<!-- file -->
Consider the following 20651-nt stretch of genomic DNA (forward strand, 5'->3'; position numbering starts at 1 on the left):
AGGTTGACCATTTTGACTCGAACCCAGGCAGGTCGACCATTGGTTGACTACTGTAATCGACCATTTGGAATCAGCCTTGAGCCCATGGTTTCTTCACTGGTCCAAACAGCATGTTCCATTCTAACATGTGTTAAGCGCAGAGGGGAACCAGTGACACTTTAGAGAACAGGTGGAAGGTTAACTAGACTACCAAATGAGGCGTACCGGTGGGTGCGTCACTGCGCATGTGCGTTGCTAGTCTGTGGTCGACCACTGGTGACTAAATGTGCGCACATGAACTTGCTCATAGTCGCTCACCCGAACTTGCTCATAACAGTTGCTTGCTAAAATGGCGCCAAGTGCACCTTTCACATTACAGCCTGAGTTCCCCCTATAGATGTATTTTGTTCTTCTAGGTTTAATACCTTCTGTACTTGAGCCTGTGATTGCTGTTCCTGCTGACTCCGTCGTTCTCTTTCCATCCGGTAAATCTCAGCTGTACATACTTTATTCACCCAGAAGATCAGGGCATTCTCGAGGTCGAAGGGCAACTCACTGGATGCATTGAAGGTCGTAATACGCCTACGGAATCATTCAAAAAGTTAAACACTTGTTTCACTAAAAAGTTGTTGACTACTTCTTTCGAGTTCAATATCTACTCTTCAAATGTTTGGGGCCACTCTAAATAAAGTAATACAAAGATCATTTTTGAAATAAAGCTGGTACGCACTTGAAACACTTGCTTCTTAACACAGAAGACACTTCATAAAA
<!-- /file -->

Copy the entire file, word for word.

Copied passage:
Consider the following 20651-nt stretch of genomic DNA (forward strand, 5'->3'; position numbering starts at 1 on the left):
AGGTTGACCATTTTGACTCGAACCCAGGCAGGTCGACCATTGGTTGACTACTGTAATCGACCATTTGGAATCAGCCTTGAGCCCATGGTTTCTTCACTGGTCCAAACAGCATGTTCCATTCTAACATGTGTTAAGCGCAGAGGGGAACCAGTGACACTTTAGAGAACAGGTGGAAGGTTAACTAGACTACCAAATGAGGCGTACCGGTGGGTGCGTCACTGCGCATGTGCGTTGCTAGTCTGTGGTCGACCACTGGTGACTAAATGTGCGCACATGAACTTGCTCATAGTCGCTCACCCGAACTTGCTCATAACAGTTGCTTGCTAAAATGGCGCCAAGTGCACCTTTCACATTACAGCCTGAGTTCCCCCTATAGATGTATTTTGTTCTTCTAGGTTTAATACCTTCTGTACTTGAGCCTGTGATTGCTGTTCCTGCTGACTCCGTCGTTCTCTTTCCATCCGGTAAATCTCAGCTGTACATACTTTATTCACCCAGAAGATCAGGGCATTCTCGAGGTCGAAGGGCAACTCACTGGATGCATTGAAGGTCGTAATACGCCTACGGAATCATTCAAAAAGTTAAACACTTGTTTCACTAAAAAGTTGTTGACTACTTCTTTCGAGTTCAATATCTACTCTTCAAATGTTTGGGGCCACTCTAAATAAAGTAATACAAAGATCATTTTTGAAATAAAGCTGGTACGCACTTGAAACACTTGCTTCTTAACACAGAAGACACTTCATAAAA